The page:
LUMBERTON — Time is running out for owners of property damaged or destroyed by Hurricane Matthew to apply for hazard mitigation grants.
The original May 1 deadline was extended by the state to Monday to give property owners a chance to reconsider participating in the grants program after Robeson County and other parts of the state suffered flooding caused by heavy rains a couple of weeks ago, said Nick Burk, of the North Carolina Department of Emergency Management’s Hazard Mitigation Branch for Hurricane Matthew.
“We just thought it was prudent for folks who might change their mind after the significant flooding that took place a couple weeks ago to have a chance to adjust their existing grants or file new ones,” Burk said.
The grants offered by the state Emergency Management’s recovery section provide for property buyouts, increases in home elevations and home reconstruction. Originally $100 million was allotted on a first-come, first-served basis to the 50 counties declared disaster areas as a result of Hurricane Matthew, with emphasis given to the hardest hit areas of Robeson, Cumberland, Bladen and Columbus counties, said Dixon Ivey, Robeson County’s zoning and planning director. Both Ivey and Burk said more money is likely to be allocated to support mitigation grants, but how much is uncertain.
According to Burk, 320 applications have been received from Lumberton, with 112 more coming from other areas of Robeson County. Another 12 applications have been filed from Red Springs, a community that like Lumberton handles its own planning and zoning issues.
These numbers include applications by the Lumbee tribal government, Burk said. All of the applications may not qualify for grants and those in Robeson County are competing for grants with the other 49 counties declared disaster areas.
Ivey said Wednesday that he questions the number of applications the state official said has been received from Robeson County property owners. He believes there were more than 200 applications submitted by county property owners, not including those recorded as being in Lumberton or Red Springs.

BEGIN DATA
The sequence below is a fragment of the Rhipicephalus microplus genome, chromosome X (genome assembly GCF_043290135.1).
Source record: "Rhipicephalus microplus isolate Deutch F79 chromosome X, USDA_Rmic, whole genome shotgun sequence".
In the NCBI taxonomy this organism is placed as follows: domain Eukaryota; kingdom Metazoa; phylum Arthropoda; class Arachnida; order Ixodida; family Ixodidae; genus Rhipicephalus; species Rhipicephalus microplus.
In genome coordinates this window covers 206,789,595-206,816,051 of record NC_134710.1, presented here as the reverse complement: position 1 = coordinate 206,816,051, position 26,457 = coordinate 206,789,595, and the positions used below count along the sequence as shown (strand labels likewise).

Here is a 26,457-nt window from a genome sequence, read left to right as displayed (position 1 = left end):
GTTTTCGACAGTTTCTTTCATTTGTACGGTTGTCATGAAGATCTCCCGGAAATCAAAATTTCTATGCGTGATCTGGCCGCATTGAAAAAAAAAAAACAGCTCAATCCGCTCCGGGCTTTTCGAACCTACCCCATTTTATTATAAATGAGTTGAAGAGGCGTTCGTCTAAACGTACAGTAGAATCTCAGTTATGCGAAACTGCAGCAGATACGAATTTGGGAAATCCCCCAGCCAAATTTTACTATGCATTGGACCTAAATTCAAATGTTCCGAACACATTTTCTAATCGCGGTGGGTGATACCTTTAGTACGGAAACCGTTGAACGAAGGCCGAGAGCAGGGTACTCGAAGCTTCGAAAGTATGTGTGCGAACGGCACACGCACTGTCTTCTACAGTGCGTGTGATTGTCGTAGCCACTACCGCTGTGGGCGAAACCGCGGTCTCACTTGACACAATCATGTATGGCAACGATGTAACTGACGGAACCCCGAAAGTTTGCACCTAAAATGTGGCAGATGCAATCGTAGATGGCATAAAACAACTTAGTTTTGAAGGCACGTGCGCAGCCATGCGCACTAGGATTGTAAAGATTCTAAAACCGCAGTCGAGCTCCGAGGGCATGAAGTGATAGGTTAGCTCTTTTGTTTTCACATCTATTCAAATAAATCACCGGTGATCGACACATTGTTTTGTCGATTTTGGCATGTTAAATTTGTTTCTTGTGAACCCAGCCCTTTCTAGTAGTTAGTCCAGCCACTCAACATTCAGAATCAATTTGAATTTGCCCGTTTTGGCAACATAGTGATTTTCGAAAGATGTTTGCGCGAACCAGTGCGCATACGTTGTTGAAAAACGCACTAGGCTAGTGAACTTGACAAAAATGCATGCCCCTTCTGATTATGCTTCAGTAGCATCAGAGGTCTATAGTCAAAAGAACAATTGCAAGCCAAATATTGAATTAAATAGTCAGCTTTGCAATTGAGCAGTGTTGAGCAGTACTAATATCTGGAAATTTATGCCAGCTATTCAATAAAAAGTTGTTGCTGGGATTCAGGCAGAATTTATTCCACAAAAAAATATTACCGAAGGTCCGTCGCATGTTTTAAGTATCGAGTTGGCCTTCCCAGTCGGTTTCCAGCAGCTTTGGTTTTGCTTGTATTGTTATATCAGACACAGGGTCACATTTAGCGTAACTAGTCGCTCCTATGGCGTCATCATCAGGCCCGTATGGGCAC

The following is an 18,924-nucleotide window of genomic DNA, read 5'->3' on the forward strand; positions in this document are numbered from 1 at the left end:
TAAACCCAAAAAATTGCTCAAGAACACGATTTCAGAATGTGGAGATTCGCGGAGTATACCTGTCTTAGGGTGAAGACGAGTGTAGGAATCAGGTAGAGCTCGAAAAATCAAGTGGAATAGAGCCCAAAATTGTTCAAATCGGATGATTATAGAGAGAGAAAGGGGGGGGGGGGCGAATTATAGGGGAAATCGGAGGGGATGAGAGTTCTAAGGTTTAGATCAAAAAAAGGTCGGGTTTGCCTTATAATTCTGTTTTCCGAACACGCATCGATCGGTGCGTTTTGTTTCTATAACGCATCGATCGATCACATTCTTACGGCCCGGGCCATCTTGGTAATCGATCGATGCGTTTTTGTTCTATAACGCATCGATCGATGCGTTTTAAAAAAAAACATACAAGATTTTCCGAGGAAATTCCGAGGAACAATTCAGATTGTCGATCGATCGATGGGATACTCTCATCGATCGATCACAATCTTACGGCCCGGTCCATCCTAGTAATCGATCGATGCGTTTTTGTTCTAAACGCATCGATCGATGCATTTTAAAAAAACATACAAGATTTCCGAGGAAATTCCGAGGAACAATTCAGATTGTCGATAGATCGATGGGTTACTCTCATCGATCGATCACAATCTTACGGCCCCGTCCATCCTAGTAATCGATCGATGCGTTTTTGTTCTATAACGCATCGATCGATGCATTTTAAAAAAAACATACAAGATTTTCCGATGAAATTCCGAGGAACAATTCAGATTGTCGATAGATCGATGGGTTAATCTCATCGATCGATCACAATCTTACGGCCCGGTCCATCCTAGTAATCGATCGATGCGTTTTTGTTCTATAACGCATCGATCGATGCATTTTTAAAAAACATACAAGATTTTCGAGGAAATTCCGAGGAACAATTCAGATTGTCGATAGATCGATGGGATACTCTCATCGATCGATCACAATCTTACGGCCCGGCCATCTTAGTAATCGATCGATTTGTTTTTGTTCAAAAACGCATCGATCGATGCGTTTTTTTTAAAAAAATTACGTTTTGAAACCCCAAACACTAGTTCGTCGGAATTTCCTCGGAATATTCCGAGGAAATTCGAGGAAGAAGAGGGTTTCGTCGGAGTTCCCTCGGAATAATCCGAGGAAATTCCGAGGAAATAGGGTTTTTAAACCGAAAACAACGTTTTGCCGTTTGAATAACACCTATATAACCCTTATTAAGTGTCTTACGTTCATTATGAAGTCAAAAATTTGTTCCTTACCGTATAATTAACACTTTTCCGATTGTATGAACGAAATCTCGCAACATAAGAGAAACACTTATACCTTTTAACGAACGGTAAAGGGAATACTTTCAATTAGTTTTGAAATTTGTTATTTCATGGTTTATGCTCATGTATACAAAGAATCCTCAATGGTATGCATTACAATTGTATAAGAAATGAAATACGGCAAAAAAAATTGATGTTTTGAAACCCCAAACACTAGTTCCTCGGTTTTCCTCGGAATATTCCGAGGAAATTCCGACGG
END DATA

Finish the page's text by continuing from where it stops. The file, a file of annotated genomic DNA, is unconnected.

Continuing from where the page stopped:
Those property owners who choose a buyout are offered the appraised value of their property before Hurricane Matthew struck. If the owner receives money, the home is demolished and the property is reverted back to the county to be maintained as green space. In some cases the land can be used as a park or another use approved by the state.
Under the term of the elevation grant, the home’s elevation will be increased to the Federal Emergency Management Agency’s standard of one foot above base flood elevation. Individuals must own and live in the home to receive this grant.
The third type of hazard mitigation grant allows for home reconstruction. The home can be torn down and rebuilt, or the existing home repaired. The new structure can be no larger in square feet than the one that existed before the hurricane.
Ivey said that anyone wanting to file an application or make adjustments to their existing application must complete and submit the application to his office by noon on Monday. This allows him to submit the completed application to the state by the end of business hours on Monday.
Applications can be made at the Robeson County Planning and Zoning Department, which is located at 435 Caton Road in Lumberton.
Bob Shiles can be reached at 910-416-5165.